His tweet read,
“This happened on ETHUSD Perp futures. It was caused by one trader, both ways. We believe this may be intentional sabotage from a competitor. The trader lost lots of money himself. But also caused other stop orders to trigger. We will make a few changes to reduce in the future.”
Taking into consideration the state of the order book, many in the community were doubtful whether one single trader could, in fact, scam the entire liquidity despite the fact that Gong asserted that the Binance Futures team would make several changes to ensure this situation does not arise again in the future. Elaborating on the changes to be implemented on the platform, the VP stated,
“We will change the stop order to default to Mark (index) price, not Last price. Many novice users don’t know the difference, and used Last Price. Using Mark price would avoid this problem. We will turn on Price Protection for all stop orders, including existing one. This way, if the Last Price and Mark price differs significantly, the stop orders will not trigger.”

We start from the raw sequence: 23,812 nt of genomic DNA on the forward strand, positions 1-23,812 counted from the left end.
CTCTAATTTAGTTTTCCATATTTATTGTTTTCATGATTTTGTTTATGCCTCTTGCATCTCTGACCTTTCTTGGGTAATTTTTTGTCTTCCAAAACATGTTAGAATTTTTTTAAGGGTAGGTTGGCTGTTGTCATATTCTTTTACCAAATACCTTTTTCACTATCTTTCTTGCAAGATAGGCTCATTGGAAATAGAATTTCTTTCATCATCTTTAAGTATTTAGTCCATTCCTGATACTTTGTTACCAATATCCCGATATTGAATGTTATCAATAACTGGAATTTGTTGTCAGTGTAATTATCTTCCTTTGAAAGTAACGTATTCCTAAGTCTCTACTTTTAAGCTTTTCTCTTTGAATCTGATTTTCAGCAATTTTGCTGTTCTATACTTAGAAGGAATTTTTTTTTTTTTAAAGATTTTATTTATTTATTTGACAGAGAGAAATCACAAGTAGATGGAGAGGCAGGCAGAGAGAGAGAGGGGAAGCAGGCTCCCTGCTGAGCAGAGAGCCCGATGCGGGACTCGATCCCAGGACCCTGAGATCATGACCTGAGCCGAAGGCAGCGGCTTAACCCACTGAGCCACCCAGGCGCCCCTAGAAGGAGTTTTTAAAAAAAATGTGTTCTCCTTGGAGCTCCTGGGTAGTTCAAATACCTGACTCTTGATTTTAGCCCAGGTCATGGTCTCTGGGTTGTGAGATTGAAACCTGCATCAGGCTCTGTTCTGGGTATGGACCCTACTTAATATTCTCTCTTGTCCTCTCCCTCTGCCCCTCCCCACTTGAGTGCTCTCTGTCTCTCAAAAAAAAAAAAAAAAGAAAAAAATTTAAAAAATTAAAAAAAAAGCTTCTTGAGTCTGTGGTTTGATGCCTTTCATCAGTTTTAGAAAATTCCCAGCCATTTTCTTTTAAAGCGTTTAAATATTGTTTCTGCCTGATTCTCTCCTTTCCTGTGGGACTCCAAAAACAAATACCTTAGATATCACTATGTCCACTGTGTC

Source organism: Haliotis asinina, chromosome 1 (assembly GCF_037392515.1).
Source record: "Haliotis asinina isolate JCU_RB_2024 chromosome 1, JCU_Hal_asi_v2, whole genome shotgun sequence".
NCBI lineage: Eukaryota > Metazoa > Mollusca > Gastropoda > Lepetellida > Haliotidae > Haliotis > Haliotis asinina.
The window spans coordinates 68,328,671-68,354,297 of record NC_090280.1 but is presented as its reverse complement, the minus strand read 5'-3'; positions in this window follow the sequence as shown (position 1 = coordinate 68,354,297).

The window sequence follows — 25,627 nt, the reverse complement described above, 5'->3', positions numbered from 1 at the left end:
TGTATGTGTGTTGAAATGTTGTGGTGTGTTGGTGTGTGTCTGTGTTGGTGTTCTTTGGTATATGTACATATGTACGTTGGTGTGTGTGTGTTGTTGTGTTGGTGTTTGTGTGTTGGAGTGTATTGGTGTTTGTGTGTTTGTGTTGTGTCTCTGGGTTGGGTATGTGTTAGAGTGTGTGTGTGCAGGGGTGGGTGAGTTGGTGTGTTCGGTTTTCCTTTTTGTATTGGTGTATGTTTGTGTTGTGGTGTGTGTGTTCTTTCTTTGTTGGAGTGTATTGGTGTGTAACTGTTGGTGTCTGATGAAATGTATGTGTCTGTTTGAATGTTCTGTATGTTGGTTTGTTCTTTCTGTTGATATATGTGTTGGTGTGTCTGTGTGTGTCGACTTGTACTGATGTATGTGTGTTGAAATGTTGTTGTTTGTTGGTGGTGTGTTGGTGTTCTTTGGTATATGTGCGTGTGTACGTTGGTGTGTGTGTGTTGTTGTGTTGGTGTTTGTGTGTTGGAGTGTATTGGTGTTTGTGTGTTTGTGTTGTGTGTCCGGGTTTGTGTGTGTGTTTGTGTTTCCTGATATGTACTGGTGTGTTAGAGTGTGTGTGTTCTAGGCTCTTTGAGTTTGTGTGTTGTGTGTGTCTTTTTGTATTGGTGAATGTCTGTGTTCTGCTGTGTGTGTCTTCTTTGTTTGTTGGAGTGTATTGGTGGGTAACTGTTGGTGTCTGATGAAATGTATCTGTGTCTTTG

He further went on to add that the team would invite and incentivize more market makers to provide more liquidity and order book depth, in the hopes to reduce the likelihood of the attack happening in the future.
According to the chart compiled by the crypto-analytic platform Skew, Binance rose to the second position in terms of Exchanges 24-hour ETH Futures Volumes due to the episode. At press time, Binance recorded $953 million in ETH futures volume trailing behind Huobi at $1736.6 million.
Despite Gong’s clarification on the issue, many users claimed that the potential cause of the abrupt spike was something else. Here are some of the comments on his original thread:
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